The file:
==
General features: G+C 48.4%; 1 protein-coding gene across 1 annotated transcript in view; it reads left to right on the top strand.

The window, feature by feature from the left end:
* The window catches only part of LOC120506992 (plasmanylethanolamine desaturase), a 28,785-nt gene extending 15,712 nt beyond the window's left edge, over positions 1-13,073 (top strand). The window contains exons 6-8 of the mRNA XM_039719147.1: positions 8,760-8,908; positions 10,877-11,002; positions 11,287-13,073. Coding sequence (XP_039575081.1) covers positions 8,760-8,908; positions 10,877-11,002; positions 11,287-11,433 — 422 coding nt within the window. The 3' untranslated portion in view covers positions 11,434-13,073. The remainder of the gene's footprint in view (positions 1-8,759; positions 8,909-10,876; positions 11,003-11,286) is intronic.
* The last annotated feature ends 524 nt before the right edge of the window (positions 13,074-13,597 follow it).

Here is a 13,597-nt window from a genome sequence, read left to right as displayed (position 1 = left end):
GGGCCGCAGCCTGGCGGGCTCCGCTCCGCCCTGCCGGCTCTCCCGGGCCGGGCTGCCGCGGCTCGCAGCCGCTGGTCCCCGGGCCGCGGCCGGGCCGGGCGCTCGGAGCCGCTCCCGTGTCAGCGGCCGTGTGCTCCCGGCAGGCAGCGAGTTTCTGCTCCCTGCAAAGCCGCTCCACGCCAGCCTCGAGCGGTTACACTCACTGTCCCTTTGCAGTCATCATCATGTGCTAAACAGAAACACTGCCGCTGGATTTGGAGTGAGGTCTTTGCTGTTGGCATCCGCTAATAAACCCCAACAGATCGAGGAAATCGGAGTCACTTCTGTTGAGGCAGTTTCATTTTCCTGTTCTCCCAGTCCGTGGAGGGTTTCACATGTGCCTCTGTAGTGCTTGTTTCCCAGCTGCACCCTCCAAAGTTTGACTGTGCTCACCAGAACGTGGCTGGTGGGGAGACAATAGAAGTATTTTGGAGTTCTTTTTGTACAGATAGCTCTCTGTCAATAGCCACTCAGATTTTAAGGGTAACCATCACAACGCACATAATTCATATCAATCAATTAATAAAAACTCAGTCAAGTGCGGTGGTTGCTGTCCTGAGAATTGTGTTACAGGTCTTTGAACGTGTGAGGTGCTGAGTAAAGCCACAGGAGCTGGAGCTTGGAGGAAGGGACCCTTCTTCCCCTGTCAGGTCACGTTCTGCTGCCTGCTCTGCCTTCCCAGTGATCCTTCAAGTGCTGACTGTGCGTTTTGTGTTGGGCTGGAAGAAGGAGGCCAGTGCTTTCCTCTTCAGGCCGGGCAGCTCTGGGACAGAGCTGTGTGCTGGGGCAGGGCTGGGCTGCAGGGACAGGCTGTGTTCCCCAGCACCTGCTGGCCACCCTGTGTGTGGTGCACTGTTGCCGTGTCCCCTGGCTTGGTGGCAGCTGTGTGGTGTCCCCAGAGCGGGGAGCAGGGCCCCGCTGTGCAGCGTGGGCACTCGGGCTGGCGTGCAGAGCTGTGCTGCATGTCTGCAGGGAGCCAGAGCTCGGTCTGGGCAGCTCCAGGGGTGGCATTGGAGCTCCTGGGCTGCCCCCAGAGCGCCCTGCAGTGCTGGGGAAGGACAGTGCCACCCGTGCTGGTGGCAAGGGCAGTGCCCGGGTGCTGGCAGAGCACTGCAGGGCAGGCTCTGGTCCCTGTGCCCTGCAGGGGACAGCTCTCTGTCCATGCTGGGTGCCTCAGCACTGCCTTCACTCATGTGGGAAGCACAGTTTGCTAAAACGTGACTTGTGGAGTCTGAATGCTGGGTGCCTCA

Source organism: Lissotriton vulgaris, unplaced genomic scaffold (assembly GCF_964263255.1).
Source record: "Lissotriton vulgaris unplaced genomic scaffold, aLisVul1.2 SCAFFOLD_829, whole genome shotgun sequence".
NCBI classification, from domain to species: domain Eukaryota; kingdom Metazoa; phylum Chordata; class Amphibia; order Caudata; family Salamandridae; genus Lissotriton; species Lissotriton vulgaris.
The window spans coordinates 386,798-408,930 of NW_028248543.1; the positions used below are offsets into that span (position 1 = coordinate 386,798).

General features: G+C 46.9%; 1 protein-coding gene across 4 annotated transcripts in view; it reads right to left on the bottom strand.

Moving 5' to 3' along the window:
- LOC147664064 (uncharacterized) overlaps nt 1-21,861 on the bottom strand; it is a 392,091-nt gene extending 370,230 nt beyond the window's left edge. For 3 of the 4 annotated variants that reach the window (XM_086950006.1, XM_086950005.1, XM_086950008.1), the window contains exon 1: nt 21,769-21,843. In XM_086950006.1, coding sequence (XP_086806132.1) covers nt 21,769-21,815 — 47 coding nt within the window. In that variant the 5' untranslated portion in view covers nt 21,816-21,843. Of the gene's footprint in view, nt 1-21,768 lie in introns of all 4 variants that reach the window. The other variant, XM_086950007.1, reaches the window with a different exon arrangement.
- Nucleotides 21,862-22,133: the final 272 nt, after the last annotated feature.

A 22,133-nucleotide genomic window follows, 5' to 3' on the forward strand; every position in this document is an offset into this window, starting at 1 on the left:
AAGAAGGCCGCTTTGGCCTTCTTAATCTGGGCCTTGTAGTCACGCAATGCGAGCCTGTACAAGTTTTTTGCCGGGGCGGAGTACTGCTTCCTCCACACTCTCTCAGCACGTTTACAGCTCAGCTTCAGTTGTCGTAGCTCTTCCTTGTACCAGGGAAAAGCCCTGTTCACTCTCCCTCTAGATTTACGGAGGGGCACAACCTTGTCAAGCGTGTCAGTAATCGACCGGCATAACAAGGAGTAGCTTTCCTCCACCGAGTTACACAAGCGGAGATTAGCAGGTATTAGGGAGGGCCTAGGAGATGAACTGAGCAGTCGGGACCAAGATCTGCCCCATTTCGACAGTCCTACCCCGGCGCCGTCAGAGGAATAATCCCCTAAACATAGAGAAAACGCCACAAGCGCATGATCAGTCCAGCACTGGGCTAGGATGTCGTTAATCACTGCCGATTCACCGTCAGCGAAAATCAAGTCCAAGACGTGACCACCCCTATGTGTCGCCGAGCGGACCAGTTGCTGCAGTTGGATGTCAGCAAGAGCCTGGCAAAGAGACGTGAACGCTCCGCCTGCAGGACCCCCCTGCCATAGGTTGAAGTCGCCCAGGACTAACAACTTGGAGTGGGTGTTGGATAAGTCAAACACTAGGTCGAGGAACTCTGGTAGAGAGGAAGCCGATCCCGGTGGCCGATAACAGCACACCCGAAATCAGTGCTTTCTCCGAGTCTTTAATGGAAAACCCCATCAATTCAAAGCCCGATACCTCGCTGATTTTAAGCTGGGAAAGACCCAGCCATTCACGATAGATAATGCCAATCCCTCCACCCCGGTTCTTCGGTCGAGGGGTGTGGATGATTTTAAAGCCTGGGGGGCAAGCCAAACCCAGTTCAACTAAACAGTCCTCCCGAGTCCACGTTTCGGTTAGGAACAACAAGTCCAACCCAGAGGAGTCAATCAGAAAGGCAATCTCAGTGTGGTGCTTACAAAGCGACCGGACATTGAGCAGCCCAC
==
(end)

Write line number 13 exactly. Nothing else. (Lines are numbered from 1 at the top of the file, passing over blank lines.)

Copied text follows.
- LOC147664064 (uncharacterized) overlaps nt 1-21,861 on the bottom strand; it is a 392,091-nt gene extending 370,230 nt beyond the window's left edge. For 3 of the 4 annotated variants that reach the window (XM_086950006.1, XM_086950005.1, XM_086950008.1), the window contains exon 1: nt 21,769-21,843. In XM_086950006.1, coding sequence (XP_086806132.1) covers nt 21,769-21,815 — 47 coding nt within the window. In that variant the 5' untranslated portion in view covers nt 21,816-21,843. Of the gene's footprint in view, nt 1-21,768 lie in introns of all 4 variants that reach the window. The other variant, XM_086950007.1, reaches the window with a different exon arrangement.